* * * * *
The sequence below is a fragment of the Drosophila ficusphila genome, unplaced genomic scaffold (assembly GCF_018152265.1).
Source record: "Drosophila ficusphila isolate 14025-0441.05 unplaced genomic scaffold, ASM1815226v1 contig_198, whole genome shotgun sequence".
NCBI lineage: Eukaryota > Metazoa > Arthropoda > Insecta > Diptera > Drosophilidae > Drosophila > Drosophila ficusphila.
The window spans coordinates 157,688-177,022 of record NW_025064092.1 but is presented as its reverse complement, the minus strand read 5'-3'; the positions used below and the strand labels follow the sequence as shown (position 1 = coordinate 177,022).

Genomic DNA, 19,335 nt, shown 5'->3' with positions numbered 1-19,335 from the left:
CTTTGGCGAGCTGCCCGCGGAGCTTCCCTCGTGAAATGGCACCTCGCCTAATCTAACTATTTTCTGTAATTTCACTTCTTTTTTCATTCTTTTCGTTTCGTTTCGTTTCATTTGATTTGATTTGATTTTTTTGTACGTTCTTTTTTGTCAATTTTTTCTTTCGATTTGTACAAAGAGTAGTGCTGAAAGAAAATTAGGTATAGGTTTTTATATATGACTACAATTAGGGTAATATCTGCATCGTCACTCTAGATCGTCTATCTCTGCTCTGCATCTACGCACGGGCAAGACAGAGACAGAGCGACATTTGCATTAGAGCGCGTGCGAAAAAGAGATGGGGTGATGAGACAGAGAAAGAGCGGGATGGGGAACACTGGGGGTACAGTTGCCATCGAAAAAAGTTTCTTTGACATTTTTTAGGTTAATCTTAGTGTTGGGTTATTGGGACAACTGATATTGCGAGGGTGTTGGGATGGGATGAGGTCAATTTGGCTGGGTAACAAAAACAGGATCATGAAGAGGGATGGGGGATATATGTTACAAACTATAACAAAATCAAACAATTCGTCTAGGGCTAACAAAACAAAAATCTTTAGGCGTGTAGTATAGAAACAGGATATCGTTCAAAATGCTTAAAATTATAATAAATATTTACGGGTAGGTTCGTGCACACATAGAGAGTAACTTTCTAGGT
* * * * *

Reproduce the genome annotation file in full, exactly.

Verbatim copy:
The sequence below is a fragment of the Drosophila ficusphila genome, unplaced genomic scaffold (assembly GCF_018152265.1).
Source record: "Drosophila ficusphila isolate 14025-0441.05 unplaced genomic scaffold, ASM1815226v1 contig_198, whole genome shotgun sequence".
NCBI lineage: Eukaryota > Metazoa > Arthropoda > Insecta > Diptera > Drosophilidae > Drosophila > Drosophila ficusphila.
The window spans coordinates 157,688-177,022 of record NW_025064092.1 but is presented as its reverse complement, the minus strand read 5'-3'; the positions used below and the strand labels follow the sequence as shown (position 1 = coordinate 177,022).

Genomic DNA, 19,335 nt, shown 5'->3' with positions numbered 1-19,335 from the left:
CTTTGGCGAGCTGCCCGCGGAGCTTCCCTCGTGAAATGGCACCTCGCCTAATCTAACTATTTTCTGTAATTTCACTTCTTTTTTCATTCTTTTCGTTTCGTTTCGTTTCATTTGATTTGATTTGATTTTTTTGTACGTTCTTTTTTGTCAATTTTTTCTTTCGATTTGTACAAAGAGTAGTGCTGAAAGAAAATTAGGTATAGGTTTTTATATATGACTACAATTAGGGTAATATCTGCATCGTCACTCTAGATCGTCTATCTCTGCTCTGCATCTACGCACGGGCAAGACAGAGACAGAGCGACATTTGCATTAGAGCGCGTGCGAAAAAGAGATGGGGTGATGAGACAGAGAAAGAGCGGGATGGGGAACACTGGGGGTACAGTTGCCATCGAAAAAAGTTTCTTTGACATTTTTTAGGTTAATCTTAGTGTTGGGTTATTGGGACAACTGATATTGCGAGGGTGTTGGGATGGGATGAGGTCAATTTGGCTGGGTAACAAAAACAGGATCATGAAGAGGGATGGGGGATATATGTTACAAACTATAACAAAATCAAACAATTCGTCTAGGGCTAACAAAACAAAAATCTTTAGGCGTGTAGTATAGAAACAGGATATCGTTCAAAATGCTTAAAATTATAATAAATATTTACGGGTAGGTTCGTGCACACATAGAGAGTAACTTTCTAGGT